Mike Kueber's Blog

October 14, 2010

Economic liberty vs. political liberty

A few weeks ago, I picked up several books that were on display in the New Book section at the Cody library.  One of them was titled Obamanos, by Hendrik Hertzberg, a political commentator for The New Yorker magazine.  If I had known the book was merely a collection of the author’s blogs on the 2008 presidential election, I probably would have passed on the book because I had just finished Game Change, which is the definitive book on the same subject.  If I had known Hertzberg was an unabashed liberal who admitted he had supported the Democratic candidate for president in the past 15 elections (while both of his parents consistently voted for the Socialist, Norman Thomas), I would certainly have passed on the book because I have no interest in reading a biased report.  But in the process of gleaning this disqualifying information in the book’s Prologue, I read the Hertzberg’s description of his liberalism:

I value political liberty and political rights (freedom of thought, speech, conscience, and the press, the right to vote, civil equality) more highly than economic liberty and economic rights (property rights, freedom of enterprise, freedom from want, economic equality).  I’m in favor of progressive taxation and generous public provision of education, pensions, and health care.  I think people should have enough to eat and a roof over their heads, even if they haven’t done much to deserve it.  I reject the idea that the market is the singular bedrock of society while everything else is a parasitical growth.  I want government to do something about environmental degradation and gross social and economic inequality.  I’m a secularist and a supporter of equal rights for women and gays.  And when it comes to wanting World Peace, I’m practically a Miss America contestant.  So I’m a liberal.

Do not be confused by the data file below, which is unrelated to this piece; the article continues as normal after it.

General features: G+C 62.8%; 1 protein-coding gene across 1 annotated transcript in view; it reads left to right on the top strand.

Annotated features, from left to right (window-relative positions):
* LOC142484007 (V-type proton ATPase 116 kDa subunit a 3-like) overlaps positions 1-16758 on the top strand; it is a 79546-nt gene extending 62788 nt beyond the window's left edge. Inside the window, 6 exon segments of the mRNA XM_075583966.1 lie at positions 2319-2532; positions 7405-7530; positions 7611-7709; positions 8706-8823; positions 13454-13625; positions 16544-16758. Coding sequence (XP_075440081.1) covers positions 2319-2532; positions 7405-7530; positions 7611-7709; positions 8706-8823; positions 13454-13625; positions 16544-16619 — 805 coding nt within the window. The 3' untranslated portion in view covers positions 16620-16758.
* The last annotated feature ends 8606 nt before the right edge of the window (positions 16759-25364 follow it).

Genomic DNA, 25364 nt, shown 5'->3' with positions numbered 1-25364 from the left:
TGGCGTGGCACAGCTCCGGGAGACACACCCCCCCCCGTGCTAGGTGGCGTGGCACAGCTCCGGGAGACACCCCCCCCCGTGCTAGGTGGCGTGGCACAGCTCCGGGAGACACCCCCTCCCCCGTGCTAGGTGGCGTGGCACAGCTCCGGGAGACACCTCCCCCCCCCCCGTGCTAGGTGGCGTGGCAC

Hertzberg’s description of liberal values struck me as fundamentally fair.  Conservatives such as me don’t think that people should receive generous education, pensions, and health care when they haven’t done anything to deserve them.  We think generous welfare causes people to become parasites, whereas the free market encourages people to be self-reliant.  We want government to encourage equal opportunity, but we don’t want it to enforce equality by redistributing wealth.  Although conservatives want World Peace, we believe that freedom isn’t free.  And finally, I have to admit that conservatives are less willing to protect the environment and less likely to insist on the separation of church and state.